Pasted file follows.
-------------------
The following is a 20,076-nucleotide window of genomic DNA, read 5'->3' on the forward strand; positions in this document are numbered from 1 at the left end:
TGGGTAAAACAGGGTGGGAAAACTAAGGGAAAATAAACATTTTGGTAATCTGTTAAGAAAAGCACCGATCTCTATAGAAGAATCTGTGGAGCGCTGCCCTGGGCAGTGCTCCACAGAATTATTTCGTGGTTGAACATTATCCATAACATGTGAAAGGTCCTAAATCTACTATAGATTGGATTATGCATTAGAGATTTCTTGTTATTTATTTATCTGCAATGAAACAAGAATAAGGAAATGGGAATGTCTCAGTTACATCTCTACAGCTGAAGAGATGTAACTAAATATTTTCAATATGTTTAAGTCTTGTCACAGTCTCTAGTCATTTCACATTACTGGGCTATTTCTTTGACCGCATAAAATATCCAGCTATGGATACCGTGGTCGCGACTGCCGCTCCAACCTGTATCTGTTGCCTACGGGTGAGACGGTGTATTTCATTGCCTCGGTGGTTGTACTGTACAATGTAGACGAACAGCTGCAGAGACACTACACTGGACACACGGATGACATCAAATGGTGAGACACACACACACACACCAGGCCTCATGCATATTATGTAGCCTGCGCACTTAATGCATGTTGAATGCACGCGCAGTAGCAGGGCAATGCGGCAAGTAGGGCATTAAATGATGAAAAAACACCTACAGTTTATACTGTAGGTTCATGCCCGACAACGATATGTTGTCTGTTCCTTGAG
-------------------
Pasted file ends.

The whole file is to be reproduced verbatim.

The following is a 20,076-nucleotide window of genomic DNA, read 5'->3' on the forward strand; positions in this document are numbered from 1 at the left end:
TGGGTAAAACAGGGTGGGAAAACTAAGGGAAAATAAACATTTTGGTAATCTGTTAAGAAAAGCACCGATCTCTATAGAAGAATCTGTGGAGCGCTGCCCTGGGCAGTGCTCCACAGAATTATTTCGTGGTTGAACATTATCCATAACATGTGAAAGGTCCTAAATCTACTATAGATTGGATTATGCATTAGAGATTTCTTGTTATTTATTTATCTGCAATGAAACAAGAATAAGGAAATGGGAATGTCTCAGTTACATCTCTACAGCTGAAGAGATGTAACTAAATATTTTCAATATGTTTAAGTCTTGTCACAGTCTCTAGTCATTTCACATTACTGGGCTATTTCTTTGACCGCATAAAATATCCAGCTATGGATACCGTGGTCGCGACTGCCGCTCCAACCTGTATCTGTTGCCTACGGGTGAGACGGTGTATTTCATTGCCTCGGTGGTTGTACTGTACAATGTAGACGAACAGCTGCAGAGACACTACACTGGACACACGGATGACATCAAATGGTGAGACACACACACACACACCAGGCCTCATGCATATTATGTAGCCTGCGCACTTAATGCATGTTGAATGCACGCGCAGTAGCAGGGCAATGCGGCAAGTAGGGCATTAAATGATGAAAAAACACCTACAGTTTATACTGTAGGTTCATGCCCGACAACGATATGTTGTCTGTTCCTTGAG